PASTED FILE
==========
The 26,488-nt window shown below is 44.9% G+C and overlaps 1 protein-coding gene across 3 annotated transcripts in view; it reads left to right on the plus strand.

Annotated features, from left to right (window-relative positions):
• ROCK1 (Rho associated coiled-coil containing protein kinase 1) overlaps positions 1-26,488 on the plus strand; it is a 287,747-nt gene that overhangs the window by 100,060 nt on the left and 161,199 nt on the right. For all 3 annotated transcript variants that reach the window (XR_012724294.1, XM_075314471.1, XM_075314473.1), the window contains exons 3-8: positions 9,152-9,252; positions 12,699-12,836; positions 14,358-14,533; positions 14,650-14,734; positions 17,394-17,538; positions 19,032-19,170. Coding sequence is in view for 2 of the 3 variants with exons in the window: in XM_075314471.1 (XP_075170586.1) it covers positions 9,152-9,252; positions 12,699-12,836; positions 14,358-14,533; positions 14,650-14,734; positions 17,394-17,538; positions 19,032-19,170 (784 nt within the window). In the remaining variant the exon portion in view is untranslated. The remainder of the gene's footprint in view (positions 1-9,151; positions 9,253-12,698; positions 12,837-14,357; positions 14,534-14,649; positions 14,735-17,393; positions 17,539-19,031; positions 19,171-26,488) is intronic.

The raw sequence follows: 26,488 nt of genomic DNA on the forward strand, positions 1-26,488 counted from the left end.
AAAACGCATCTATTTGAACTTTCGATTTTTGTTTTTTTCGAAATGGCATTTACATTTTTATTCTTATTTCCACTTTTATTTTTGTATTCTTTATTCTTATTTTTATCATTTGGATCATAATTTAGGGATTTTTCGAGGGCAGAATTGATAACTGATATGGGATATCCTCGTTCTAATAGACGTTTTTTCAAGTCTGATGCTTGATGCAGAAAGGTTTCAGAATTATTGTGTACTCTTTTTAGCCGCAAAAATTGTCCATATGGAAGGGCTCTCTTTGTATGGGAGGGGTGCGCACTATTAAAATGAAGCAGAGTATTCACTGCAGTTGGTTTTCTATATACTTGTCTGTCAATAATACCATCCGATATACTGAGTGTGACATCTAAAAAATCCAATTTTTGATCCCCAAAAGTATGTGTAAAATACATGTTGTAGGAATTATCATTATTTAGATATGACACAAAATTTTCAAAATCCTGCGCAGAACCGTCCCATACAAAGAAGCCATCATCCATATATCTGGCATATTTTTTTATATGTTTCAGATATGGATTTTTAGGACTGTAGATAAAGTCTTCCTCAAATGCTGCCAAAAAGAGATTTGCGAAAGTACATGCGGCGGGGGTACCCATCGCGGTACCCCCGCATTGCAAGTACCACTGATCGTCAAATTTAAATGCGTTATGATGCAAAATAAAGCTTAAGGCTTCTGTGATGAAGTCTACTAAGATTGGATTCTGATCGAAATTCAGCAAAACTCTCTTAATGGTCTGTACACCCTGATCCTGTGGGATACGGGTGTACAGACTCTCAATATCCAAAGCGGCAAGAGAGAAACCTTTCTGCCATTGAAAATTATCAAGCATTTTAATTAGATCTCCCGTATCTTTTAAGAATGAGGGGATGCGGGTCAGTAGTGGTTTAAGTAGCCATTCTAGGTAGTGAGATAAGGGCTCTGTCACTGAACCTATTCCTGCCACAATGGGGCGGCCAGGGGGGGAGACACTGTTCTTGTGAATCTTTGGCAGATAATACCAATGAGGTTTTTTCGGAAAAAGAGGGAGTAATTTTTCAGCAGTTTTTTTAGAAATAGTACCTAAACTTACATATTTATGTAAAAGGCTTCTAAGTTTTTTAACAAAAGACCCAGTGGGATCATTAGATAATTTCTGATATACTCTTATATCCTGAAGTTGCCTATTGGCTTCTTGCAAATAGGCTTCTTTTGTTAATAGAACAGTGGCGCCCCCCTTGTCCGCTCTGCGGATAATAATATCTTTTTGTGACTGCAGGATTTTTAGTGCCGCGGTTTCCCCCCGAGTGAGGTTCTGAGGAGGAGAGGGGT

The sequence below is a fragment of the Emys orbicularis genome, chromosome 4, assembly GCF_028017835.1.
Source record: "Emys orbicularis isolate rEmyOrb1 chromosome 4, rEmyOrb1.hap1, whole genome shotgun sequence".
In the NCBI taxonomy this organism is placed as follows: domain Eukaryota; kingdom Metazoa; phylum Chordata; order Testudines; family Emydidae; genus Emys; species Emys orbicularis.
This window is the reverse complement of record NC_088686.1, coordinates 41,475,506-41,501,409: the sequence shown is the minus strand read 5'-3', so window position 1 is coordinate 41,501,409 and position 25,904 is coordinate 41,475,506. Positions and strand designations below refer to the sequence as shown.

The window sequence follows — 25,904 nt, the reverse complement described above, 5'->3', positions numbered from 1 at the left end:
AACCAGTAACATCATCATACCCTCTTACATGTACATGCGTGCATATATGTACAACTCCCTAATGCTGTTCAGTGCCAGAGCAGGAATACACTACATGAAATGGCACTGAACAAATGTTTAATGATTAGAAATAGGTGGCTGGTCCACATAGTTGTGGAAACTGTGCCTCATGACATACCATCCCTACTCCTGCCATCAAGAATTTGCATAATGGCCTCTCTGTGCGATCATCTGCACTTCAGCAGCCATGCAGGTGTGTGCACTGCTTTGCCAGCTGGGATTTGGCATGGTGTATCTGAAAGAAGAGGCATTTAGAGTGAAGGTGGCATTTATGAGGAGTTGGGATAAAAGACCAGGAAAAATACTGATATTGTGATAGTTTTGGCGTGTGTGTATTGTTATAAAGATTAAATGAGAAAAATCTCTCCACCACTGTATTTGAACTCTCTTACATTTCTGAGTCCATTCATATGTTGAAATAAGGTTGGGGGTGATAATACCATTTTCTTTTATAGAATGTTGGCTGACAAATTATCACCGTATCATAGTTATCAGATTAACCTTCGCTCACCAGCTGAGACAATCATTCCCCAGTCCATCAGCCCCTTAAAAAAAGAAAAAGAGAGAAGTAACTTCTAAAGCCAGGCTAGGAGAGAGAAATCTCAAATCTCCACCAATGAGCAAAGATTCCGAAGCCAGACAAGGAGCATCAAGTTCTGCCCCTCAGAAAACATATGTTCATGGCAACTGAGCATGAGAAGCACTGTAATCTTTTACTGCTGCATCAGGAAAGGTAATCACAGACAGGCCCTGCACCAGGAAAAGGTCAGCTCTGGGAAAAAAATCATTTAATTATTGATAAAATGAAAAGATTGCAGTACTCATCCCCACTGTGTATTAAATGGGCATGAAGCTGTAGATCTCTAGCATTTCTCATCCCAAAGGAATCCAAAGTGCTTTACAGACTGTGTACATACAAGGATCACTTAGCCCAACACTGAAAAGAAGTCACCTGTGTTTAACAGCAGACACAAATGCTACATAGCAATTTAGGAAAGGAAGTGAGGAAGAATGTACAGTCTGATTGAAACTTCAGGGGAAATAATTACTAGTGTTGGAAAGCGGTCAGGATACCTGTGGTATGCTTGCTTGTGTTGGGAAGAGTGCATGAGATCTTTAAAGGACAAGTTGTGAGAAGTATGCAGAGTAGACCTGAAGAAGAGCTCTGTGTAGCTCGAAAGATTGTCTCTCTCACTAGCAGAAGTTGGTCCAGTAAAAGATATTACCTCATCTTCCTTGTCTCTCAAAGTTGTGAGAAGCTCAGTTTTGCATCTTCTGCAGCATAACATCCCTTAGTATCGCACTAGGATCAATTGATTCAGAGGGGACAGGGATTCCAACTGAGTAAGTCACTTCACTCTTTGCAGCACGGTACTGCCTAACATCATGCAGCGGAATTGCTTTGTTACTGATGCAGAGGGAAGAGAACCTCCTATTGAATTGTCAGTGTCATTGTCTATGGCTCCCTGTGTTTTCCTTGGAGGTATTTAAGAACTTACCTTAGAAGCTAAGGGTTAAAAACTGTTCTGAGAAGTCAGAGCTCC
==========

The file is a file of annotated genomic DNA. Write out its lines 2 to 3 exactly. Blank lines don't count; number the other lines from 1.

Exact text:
Annotated features, from left to right (window-relative positions):
• ROCK1 (Rho associated coiled-coil containing protein kinase 1) overlaps positions 1-26,488 on the plus strand; it is a 287,747-nt gene that overhangs the window by 100,060 nt on the left and 161,199 nt on the right. For all 3 annotated transcript variants that reach the window (XR_012724294.1, XM_075314471.1, XM_075314473.1), the window contains exons 3-8: positions 9,152-9,252; positions 12,699-12,836; positions 14,358-14,533; positions 14,650-14,734; positions 17,394-17,538; positions 19,032-19,170. Coding sequence is in view for 2 of the 3 variants with exons in the window: in XM_075314471.1 (XP_075170586.1) it covers positions 9,152-9,252; positions 12,699-12,836; positions 14,358-14,533; positions 14,650-14,734; positions 17,394-17,538; positions 19,032-19,170 (784 nt within the window). In the remaining variant the exon portion in view is untranslated. The remainder of the gene's footprint in view (positions 1-9,151; positions 9,253-12,698; positions 12,837-14,357; positions 14,534-14,649; positions 14,735-17,393; positions 17,539-19,031; positions 19,171-26,488) is intronic.